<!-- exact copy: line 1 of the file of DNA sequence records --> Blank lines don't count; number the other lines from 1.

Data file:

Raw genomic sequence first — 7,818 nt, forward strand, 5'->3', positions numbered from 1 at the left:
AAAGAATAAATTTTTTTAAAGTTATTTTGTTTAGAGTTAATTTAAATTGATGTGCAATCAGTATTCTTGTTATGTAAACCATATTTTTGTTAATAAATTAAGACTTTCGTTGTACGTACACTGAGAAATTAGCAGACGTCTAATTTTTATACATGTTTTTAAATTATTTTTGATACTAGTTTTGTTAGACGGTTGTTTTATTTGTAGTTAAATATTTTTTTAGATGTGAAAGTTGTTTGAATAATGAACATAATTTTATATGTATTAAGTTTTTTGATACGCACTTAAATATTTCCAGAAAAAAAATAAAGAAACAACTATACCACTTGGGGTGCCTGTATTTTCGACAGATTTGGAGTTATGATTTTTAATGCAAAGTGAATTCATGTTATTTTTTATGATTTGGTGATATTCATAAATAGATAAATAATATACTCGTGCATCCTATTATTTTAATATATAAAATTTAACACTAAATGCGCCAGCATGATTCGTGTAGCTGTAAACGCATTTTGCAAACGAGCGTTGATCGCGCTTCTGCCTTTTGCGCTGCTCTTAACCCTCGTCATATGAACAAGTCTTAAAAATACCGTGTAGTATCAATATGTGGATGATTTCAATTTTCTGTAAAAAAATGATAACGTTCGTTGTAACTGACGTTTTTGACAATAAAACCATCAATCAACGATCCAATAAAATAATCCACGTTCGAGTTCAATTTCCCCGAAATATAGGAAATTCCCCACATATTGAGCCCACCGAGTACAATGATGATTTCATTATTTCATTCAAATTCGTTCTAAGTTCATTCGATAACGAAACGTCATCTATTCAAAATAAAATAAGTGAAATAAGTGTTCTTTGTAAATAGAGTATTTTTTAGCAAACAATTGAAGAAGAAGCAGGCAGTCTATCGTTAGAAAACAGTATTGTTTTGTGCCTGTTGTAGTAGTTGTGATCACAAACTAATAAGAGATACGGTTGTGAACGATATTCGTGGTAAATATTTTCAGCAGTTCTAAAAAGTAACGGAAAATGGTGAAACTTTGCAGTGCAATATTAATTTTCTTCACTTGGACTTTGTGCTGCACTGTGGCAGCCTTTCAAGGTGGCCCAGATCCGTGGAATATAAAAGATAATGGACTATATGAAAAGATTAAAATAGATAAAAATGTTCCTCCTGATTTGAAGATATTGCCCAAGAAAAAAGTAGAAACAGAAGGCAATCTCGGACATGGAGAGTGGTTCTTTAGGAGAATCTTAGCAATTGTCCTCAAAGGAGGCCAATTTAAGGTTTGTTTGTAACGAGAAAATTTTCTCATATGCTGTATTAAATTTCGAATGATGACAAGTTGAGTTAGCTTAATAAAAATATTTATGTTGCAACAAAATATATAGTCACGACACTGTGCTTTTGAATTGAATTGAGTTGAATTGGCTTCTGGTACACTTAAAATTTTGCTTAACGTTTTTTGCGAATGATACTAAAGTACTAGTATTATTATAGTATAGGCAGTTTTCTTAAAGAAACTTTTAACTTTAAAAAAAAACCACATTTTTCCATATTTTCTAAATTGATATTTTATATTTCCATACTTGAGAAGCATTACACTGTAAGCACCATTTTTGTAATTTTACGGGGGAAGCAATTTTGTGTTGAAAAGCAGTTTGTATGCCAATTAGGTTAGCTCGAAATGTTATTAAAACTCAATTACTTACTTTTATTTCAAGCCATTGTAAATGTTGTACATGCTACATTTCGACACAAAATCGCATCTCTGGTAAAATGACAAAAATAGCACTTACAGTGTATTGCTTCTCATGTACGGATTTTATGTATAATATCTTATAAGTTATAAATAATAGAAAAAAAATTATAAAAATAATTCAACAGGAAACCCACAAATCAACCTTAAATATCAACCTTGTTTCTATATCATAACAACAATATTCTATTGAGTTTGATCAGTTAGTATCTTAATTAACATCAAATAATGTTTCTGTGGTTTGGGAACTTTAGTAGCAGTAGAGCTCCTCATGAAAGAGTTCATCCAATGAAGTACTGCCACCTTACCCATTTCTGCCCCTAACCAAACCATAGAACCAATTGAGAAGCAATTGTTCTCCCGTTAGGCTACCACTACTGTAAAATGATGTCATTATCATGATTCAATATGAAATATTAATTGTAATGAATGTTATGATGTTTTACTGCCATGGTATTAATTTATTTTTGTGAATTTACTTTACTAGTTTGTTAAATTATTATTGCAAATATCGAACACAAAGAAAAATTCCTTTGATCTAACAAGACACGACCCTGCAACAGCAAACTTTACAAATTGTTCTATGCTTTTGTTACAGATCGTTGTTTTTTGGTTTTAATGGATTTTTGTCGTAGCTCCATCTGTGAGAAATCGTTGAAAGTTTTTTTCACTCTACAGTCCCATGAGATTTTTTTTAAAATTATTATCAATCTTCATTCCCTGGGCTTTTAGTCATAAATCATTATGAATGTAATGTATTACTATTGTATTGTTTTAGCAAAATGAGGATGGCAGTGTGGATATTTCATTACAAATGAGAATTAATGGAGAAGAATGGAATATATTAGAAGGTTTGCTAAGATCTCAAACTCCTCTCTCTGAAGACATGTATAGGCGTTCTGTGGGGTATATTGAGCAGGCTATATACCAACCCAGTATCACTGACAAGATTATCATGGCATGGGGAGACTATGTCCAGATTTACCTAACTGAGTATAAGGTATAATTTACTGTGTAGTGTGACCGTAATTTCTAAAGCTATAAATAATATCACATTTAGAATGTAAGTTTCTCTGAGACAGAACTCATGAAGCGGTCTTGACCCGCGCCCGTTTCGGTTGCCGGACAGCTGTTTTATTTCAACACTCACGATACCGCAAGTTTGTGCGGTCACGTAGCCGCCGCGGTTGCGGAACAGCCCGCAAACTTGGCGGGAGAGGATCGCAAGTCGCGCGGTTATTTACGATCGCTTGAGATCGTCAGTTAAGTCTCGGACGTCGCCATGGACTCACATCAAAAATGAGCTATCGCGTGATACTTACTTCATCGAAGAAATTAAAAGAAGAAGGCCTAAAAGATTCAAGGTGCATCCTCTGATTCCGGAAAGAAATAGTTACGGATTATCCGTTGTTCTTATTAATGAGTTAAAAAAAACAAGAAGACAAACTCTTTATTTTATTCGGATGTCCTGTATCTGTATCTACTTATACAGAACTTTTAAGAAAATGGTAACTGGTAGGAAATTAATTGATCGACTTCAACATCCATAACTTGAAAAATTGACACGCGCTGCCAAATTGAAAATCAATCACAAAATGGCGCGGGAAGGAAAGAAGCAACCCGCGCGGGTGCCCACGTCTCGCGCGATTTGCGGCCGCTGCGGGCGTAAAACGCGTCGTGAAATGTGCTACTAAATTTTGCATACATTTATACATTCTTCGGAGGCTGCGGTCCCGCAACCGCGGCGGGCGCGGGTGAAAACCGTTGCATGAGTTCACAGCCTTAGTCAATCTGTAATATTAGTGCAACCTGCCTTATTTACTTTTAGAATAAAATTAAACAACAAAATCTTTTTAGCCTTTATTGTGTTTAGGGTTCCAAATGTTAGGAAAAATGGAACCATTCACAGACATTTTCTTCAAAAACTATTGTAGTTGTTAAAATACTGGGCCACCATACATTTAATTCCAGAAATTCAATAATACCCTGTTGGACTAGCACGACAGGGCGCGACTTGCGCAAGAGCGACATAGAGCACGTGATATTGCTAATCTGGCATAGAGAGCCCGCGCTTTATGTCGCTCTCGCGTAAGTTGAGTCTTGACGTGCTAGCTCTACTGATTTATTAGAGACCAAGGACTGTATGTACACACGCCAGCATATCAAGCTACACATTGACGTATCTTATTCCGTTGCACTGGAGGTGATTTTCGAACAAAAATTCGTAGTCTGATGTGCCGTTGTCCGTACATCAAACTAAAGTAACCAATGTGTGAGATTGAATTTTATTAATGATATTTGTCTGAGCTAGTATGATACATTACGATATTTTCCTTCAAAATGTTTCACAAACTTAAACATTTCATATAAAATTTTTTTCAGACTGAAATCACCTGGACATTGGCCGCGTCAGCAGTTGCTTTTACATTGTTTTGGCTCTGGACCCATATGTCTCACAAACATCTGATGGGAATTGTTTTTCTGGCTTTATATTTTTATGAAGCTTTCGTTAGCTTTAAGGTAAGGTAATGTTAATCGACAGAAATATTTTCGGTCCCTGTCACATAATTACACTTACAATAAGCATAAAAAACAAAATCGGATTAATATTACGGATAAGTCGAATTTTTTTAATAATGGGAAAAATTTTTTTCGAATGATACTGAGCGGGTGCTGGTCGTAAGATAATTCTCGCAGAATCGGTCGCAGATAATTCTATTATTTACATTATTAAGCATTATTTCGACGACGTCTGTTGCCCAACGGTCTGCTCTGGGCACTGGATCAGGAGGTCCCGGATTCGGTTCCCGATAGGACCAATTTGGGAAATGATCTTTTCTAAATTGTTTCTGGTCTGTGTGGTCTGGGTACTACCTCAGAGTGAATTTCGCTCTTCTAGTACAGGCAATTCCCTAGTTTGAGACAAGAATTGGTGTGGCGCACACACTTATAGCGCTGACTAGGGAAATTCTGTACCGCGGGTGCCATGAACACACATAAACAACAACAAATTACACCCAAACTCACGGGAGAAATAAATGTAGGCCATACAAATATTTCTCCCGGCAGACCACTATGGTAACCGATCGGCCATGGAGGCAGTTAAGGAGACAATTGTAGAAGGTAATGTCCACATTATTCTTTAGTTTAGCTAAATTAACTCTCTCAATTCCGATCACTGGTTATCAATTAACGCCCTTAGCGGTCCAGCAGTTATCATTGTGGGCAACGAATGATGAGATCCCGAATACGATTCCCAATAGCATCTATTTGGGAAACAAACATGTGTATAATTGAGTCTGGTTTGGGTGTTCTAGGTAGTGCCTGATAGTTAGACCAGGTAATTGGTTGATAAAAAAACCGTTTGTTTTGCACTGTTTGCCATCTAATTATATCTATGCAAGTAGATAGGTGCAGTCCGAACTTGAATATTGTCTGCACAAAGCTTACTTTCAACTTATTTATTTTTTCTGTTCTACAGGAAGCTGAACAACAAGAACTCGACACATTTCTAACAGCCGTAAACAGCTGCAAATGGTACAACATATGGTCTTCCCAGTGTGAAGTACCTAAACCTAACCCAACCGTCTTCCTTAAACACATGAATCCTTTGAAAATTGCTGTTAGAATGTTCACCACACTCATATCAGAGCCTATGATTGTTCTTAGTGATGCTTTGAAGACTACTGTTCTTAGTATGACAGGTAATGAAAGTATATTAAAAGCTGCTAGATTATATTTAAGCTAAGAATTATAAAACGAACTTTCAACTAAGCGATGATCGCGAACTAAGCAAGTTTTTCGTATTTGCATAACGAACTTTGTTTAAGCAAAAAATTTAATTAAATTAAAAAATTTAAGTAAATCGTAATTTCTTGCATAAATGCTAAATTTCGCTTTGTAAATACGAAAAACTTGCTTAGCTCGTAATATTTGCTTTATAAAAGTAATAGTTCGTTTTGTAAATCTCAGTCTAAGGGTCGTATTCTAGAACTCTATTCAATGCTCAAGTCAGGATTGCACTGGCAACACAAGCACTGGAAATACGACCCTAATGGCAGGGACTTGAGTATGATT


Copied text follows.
Raw genomic sequence first — 7,818 nt, forward strand, 5'->3', positions numbered from 1 at the left: